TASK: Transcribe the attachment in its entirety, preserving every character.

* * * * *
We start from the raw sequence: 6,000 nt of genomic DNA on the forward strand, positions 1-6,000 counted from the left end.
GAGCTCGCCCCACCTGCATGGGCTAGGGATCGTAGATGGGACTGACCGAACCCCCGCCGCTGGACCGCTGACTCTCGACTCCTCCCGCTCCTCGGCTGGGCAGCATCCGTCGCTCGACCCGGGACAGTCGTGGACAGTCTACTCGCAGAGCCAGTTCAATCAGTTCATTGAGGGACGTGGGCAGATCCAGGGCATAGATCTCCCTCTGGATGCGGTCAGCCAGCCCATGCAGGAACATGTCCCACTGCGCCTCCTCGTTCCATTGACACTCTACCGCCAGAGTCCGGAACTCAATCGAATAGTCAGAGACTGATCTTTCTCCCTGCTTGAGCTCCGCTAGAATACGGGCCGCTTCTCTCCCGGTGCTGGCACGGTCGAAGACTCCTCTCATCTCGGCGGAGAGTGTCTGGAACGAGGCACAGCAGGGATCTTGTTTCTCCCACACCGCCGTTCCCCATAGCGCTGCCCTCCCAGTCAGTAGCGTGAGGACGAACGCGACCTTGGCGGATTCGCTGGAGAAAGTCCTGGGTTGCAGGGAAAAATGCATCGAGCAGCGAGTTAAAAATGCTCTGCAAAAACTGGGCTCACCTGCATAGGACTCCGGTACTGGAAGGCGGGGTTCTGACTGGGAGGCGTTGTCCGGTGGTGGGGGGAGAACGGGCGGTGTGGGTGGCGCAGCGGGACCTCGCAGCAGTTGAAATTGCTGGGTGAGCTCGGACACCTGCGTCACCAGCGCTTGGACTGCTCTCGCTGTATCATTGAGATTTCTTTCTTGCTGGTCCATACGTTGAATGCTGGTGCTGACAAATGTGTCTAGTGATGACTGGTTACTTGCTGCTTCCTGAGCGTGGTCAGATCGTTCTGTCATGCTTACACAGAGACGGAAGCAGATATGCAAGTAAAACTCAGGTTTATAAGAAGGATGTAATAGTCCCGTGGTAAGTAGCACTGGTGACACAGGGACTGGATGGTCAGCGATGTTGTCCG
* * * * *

We start from the raw sequence: 6,000 nt of genomic DNA on the forward strand, positions 1-6,000 counted from the left end.
GAGCTCGCCCCACCTGCATGGGCTAGGGATCGTAGATGGGACTGACCGAACCCCCGCCGCTGGACCGCTGACTCTCGACTCCTCCCGCTCCTCGGCTGGGCAGCATCCGTCGCTCGACCCGGGACAGTCGTGGACAGTCTACTCGCAGAGCCAGTTCAATCAGTTCATTGAGGGACGTGGGCAGATCCAGGGCATAGATCTCCCTCTGGATGCGGTCAGCCAGCCCATGCAGGAACATGTCCCACTGCGCCTCCTCGTTCCATTGACACTCTACCGCCAGAGTCCGGAACTCAATCGAATAGTCAGAGACTGATCTTTCTCCCTGCTTGAGCTCCGCTAGAATACGGGCCGCTTCTCTCCCGGTGCTGGCACGGTCGAAGACTCCTCTCATCTCGGCGGAGAGTGTCTGGAACGAGGCACAGCAGGGATCTTGTTTCTCCCACACCGCCGTTCCCCATAGCGCTGCCCTCCCAGTCAGTAGCGTGAGGACGAACGCGACCTTGGCGGATTCGCTGGAGAAAGTCCTGGGTTGCAGGGAAAAATGCATCGAGCAGCGAGTTAAAAATGCTCTGCAAAAACTGGGCTCACCTGCATAGGACTCCGGTACTGGAAGGCGGGGTTCTGACTGGGAGGCGTTGTCCGGTGGTGGGGGGAGAACGGGCGGTGTGGGTGGCGCAGCGGGACCTCGCAGCAGTTGAAATTGCTGGGTGAGCTCGGACACCTGCGTCACCAGCGCTTGGACTGCTCTCGCTGTATCATTGAGATTTCTTTCTTGCTGGTCCATACGTTGAATGCTGGTGCTGACAAATGTGTCTAGTGATGACTGGTTACTTGCTGCTTCCTGAGCGTGGTCAGATCGTTCTGTCATGCTTACACAGAGACGGAAGCAGATATGCAAGTAAAACTCAGGTTTATAAGAAGGATGTAATAGTCCCGTGGTAAGTAGCACTGGTGACACAGGGACTGGATGGTCAGCGATGTTGTCCG